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Post-Trade Automation

The drive for efficiency and transformation.


Whereas the cost pressures caused by the financial crisis of 2008 compelled many banks and brokers to increasingly outsource their non-core operational activities – such as settlement processing - to offshore locations, COVID-19 is an altogether different challenge. This offshoring model – in various instances – was exposed by weaknesses during the pandemic’s peak, prompting many firms to rethink the ways in which they try and maximise synergies and obtain economies of scale.

Scaling back on manual intervention

In the short-term, it is vital that banks and brokers take steps to become less reliant on manual intervention. Not only does this create inefficiencies, but it multiplies the risk of errors, especially if the reference data is inaccurate, unstructured or being procured from multiple sources. One area where automation is urgently required is in trade settlement, not least because the EU’s Central Securities Depositories Regulation (CSDR) – due to take effect in February 2022 – will impose a settlement discipline regime on market participants. In summary, settlement fails could result in counterparties to those transactions being hit with heavy cash penalties or subjected to mandatory buy-ins.

By improving their underlying data management processes and automating settlement activities, the risk of trade fails can be mitigated. If the underlying data quality and analytics (through the incorporation of artificial intelligence [AI]) are improved and automated systems are put in place, then it is possible for organisations to identify problems arising in the trade settlement process well in advance of them actually materialising. This type of AI-led predictive analytics will play a key role in helping financial institutions avoid settlement fails and costly CSDR fines/buy-ins.

Driving efficiency through streamlined multi-asset flows

It remains the case that many firms are still running separate silo-based post-trade processes that rely on separate technology systems and operational workstreams to process transactions involving different financial instruments, whether it be equities, fixed income, money markets or derivatives. Moving to a centralised and consolidated multi-asset solution with a consolidated workflow and view across all assets will help optimise processing times and exception management, while also reducing the cost, complexity and risks associated with running multiple operations and technology silos. And by taking advantage of a central view of holdings, this multi-asset approach supports a more efficient and effective financing and collateral management function, while also reducing exposure to costly buy-ins to cover settlement shortfalls.

Maximising potential through mutualisation

Market participants differentiate themselves through their business propositions and front office capabilities, so when it comes to post-trade there is a lot of overlap, synergy and repetition – at an industry level. A lot of the clerical or non-revenue generating back office services provided by banks on behalf of clients are duplicative, which is highly inefficient. Instead, firms are increasingly turning to mutualised services – shared services based on best-practice technology and operational models and deployed through a SaaS and/or managed service approach that delivers scale economies, instant access to capacity on demand, and resilient service support made possible through a deep pool of resources and expertise. At the leading end, mutualised solutions are founded on advanced technology that supports scale and adaptability, enabling faster and dependable response to changing market dynamics.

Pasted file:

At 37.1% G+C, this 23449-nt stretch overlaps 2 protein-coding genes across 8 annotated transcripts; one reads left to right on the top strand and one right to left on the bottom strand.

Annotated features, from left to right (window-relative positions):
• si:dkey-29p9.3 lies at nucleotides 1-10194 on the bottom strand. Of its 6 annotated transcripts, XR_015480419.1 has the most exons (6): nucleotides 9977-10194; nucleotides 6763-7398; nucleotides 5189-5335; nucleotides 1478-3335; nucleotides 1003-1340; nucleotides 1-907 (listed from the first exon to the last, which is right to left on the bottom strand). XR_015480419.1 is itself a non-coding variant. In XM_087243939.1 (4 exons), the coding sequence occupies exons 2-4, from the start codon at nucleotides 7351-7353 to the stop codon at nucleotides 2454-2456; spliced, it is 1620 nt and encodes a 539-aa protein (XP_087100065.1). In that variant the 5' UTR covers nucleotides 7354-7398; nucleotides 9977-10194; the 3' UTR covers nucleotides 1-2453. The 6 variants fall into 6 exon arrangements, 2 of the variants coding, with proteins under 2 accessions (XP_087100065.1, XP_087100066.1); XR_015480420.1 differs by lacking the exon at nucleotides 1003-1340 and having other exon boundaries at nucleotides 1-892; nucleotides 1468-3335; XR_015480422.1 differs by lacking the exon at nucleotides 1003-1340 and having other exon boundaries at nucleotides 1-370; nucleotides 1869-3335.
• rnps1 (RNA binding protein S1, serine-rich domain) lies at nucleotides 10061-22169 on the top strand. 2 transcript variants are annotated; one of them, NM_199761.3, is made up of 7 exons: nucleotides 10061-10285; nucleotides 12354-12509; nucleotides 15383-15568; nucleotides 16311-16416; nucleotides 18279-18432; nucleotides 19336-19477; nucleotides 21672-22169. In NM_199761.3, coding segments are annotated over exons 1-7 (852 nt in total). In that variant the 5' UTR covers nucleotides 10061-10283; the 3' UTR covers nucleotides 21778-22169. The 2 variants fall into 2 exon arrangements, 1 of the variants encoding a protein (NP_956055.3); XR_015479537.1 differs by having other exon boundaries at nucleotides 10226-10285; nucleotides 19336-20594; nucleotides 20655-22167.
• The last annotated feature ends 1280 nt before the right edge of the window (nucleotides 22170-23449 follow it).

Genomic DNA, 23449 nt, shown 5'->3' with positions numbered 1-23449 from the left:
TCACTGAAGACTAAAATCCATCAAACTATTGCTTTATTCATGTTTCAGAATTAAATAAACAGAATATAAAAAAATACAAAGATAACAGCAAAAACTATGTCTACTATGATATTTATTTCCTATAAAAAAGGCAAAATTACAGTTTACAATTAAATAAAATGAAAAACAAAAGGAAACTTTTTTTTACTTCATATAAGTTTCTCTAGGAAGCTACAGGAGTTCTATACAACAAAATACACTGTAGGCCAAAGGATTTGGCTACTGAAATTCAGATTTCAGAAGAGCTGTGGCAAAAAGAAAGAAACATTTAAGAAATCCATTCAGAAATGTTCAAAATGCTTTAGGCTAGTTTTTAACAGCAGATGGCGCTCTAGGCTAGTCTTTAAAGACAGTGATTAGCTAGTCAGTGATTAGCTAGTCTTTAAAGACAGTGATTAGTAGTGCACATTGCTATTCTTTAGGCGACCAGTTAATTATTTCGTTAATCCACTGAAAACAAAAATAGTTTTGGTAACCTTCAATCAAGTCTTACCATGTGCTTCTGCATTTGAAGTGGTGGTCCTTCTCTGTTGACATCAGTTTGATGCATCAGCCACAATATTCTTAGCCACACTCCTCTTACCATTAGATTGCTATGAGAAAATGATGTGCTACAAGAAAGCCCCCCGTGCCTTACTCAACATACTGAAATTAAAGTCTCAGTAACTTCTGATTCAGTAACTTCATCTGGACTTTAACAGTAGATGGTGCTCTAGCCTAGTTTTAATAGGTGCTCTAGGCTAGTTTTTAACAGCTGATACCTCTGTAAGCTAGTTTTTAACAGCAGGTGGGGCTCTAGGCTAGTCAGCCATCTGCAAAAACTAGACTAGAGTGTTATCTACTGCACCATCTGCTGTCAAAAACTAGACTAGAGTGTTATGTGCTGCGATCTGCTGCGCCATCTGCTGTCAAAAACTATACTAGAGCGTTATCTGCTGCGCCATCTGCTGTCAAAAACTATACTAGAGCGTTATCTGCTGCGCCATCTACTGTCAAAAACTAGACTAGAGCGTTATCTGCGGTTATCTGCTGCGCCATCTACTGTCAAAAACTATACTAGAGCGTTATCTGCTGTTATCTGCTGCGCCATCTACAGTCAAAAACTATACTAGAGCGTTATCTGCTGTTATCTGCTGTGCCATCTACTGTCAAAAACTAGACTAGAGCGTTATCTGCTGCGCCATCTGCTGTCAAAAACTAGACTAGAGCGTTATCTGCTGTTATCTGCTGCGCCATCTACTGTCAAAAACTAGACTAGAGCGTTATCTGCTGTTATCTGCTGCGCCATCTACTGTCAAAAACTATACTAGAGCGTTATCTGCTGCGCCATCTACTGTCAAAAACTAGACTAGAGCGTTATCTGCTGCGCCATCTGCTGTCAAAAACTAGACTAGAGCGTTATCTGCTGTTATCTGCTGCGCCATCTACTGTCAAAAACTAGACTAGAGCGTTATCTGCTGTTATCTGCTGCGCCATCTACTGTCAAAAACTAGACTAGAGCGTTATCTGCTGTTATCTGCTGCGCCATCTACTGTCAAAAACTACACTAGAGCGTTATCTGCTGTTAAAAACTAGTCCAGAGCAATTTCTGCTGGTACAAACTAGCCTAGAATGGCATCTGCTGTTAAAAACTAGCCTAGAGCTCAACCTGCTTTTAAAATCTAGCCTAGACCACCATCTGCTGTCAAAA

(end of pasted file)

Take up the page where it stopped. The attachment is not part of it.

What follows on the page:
Taking innovation to the next level

With a growing need to respond to cost pressures, increasing competition and shifting customer expectations, financial firms are increasingly seeking ways to turn technology innovation into practical business advantage. Indeed the new normal is now driving even greater urgency for firms to implement next-gen technologies as they adapt to new challenges, leveraging what we know as the ABCDs of Innovation – namely AI, blockchain, the Cloud and digital - to transform their operating models and get ready for what’s next.

At its core, AI is about data and scale, so that data can be transformed into actionable insights, while blockchain provides a network of participants and peer-to-peer connections to forge better security and transparency. The Cloud enables an agile approach to innovation, and a hybrid cloud strategy, such as that deployed by Broadridge, makes it possible for firms to scale with confidence in any environment. Finally, digital innovation can transform everyday communications into personalised engagements that fuel growth and deliver greater customer value.

To stay competitive in this current climate, firms must ultimately leverage technology to evolve their operating model and achieve transformational levels of post-trade efficiency. 

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